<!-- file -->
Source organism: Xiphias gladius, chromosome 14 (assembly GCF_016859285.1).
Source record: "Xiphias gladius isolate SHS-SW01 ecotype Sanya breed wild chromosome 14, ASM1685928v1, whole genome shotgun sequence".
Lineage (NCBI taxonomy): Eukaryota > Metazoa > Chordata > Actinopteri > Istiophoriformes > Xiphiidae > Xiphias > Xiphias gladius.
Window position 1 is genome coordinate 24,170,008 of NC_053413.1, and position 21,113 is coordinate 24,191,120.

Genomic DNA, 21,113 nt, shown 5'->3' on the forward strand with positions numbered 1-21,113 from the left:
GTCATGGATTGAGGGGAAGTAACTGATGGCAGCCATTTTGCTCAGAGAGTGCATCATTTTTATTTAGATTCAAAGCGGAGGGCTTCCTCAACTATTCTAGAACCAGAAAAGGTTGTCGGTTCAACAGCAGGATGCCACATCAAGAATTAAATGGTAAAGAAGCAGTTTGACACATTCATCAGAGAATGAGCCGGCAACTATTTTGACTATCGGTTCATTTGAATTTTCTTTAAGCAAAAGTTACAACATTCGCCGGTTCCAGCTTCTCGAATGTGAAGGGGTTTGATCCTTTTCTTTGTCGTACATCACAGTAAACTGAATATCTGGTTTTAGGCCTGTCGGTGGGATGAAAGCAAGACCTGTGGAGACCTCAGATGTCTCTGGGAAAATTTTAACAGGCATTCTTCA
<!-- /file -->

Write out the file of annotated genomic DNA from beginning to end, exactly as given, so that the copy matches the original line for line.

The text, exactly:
Source organism: Xiphias gladius, chromosome 14 (assembly GCF_016859285.1).
Source record: "Xiphias gladius isolate SHS-SW01 ecotype Sanya breed wild chromosome 14, ASM1685928v1, whole genome shotgun sequence".
Lineage (NCBI taxonomy): Eukaryota > Metazoa > Chordata > Actinopteri > Istiophoriformes > Xiphiidae > Xiphias > Xiphias gladius.
Window position 1 is genome coordinate 24,170,008 of NC_053413.1, and position 21,113 is coordinate 24,191,120.

Genomic DNA, 21,113 nt, shown 5'->3' on the forward strand with positions numbered 1-21,113 from the left:
GTCATGGATTGAGGGGAAGTAACTGATGGCAGCCATTTTGCTCAGAGAGTGCATCATTTTTATTTAGATTCAAAGCGGAGGGCTTCCTCAACTATTCTAGAACCAGAAAAGGTTGTCGGTTCAACAGCAGGATGCCACATCAAGAATTAAATGGTAAAGAAGCAGTTTGACACATTCATCAGAGAATGAGCCGGCAACTATTTTGACTATCGGTTCATTTGAATTTTCTTTAAGCAAAAGTTACAACATTCGCCGGTTCCAGCTTCTCGAATGTGAAGGGGTTTGATCCTTTTCTTTGTCGTACATCACAGTAAACTGAATATCTGGTTTTAGGCCTGTCGGTGGGATGAAAGCAAGACCTGTGGAGACCTCAGATGTCTCTGGGAAAATTTTAACAGGCATTCTTCA